Fast & Furious 6

Year: 2013
Studio: Universal
Director: Justin Lin
Producer: Vin Diesel/Neal H Moritz
Writer: Chris Morgan
Cast: Vin Diesel, Paul Walker, Michelle Rodriguez, Dwayne Johnson, Gina Carano, Luke Evans, Jordana Brewster, Tyrese Gibson, Chris 'Ludacris' Bridges, Sung Kang, Gal Gadot, Elsa Pataky

What happens when a car-racing movie becomes a brasher, younger version of James Bond? Test audience reaction to Vin Diesel showing up at the end of Fast and the Furious: Tokyo Drift convinced Universal to give the franchise one more whip round, and a couple of hundred squillion later, they're still patting themselves on the back for it.

Of course, the only way to top the hard-driving antics of the first few movies was to go upwards, which his why this latest installment is about huge guys beating the crap out of each other and cars tethered to a military cargo plane to stop it taking off rather than just boring old car races.

I'd barely stood up to leave as the credits rolled when I was saying to myself 'that was the longest runway in the world', but I also knew I had no choice but to forgive Universal and director Justin Lin for what must be the most glaring error of logic in the movie. It's pure globe-hopping, gun-fighting, action movie fantasy, where a car thief who grew up on the mean streets of LA can shoot, fight, and remove a bullet from his own body in the sweaty back room of a mechanic workshop without breaking a sweat (in fact, Diesel is so laid back he looks and sounds like he's about to fall asleep at any moment).

The whole overstuffed crew is drawn back together with special agent Hobbs (Johnson) tracks Dom (Diesel) and Brian (Walker) down to tell them they're the only people in the world who can bring down a master criminal in pursuit of some Macguffin explosive device chip (or something).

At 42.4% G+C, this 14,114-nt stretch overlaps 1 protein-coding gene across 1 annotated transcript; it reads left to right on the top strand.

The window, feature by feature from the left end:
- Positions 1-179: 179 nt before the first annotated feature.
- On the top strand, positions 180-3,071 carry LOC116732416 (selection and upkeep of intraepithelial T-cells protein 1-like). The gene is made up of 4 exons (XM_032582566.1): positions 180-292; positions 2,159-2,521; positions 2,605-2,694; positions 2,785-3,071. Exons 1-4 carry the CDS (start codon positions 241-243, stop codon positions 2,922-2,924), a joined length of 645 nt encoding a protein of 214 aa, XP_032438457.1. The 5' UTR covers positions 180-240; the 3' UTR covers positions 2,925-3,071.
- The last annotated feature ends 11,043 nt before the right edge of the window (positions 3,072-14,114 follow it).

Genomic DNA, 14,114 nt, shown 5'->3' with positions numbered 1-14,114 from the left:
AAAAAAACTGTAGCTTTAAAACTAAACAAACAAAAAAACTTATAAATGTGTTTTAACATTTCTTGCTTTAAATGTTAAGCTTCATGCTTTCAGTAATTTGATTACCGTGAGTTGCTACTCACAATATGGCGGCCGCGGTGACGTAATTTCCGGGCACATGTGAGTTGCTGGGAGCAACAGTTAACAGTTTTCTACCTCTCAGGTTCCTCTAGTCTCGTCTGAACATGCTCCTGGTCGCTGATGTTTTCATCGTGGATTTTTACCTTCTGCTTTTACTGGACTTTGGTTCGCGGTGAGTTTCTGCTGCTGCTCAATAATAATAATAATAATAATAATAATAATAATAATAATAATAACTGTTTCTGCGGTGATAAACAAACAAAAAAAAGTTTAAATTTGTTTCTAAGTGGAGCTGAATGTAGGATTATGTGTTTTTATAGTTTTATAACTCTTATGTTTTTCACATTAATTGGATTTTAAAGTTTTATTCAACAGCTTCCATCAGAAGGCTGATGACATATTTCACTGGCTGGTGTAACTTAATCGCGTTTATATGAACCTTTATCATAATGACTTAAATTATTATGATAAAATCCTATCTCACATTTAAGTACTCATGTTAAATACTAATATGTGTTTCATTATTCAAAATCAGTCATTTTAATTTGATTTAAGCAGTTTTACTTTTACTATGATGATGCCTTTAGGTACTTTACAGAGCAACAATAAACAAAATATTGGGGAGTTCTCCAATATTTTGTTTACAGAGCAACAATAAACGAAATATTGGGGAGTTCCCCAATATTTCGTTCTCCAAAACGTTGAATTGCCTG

That means endless budget and resources for them (and Lin to stage it all) while they pursue the bad guys across Europe in a series of increasingly unlikely set pieces that throw any last gasp of realism out the window in favour of thrills. When Dom throws himself across a chasm between two highways on high bridges to catch Lettie (Rodriguez – don't you know that if you don't see a body in a movie they're not really dead?) mid flight, the impact would probably break every bone in their bodies.

It's all balls-to-the-wall (and whipped out to compare measurements) action from one end to the other, with minimal plotting, lots of hot chicks, fast cars and every other bell and whistle you've come to expect. In fact, when the obligatory street race scene appears – complete with girls dancing to rap music everywhere in g-strings, high heels, bikinis and stripper outfits – it's a very quick aside you almost feel like Lin shoehorned in grudgingly, more interested in crashing planes and sending cars careening through the glass lobbies of buildings for the drivers to emerge completely unhurt.

Big dumb fun, upsized to a seam-splitting degree, it's as sweaty, bulging and muscular as Diesel and Johnson's bursting forearms, and has about as much brains.

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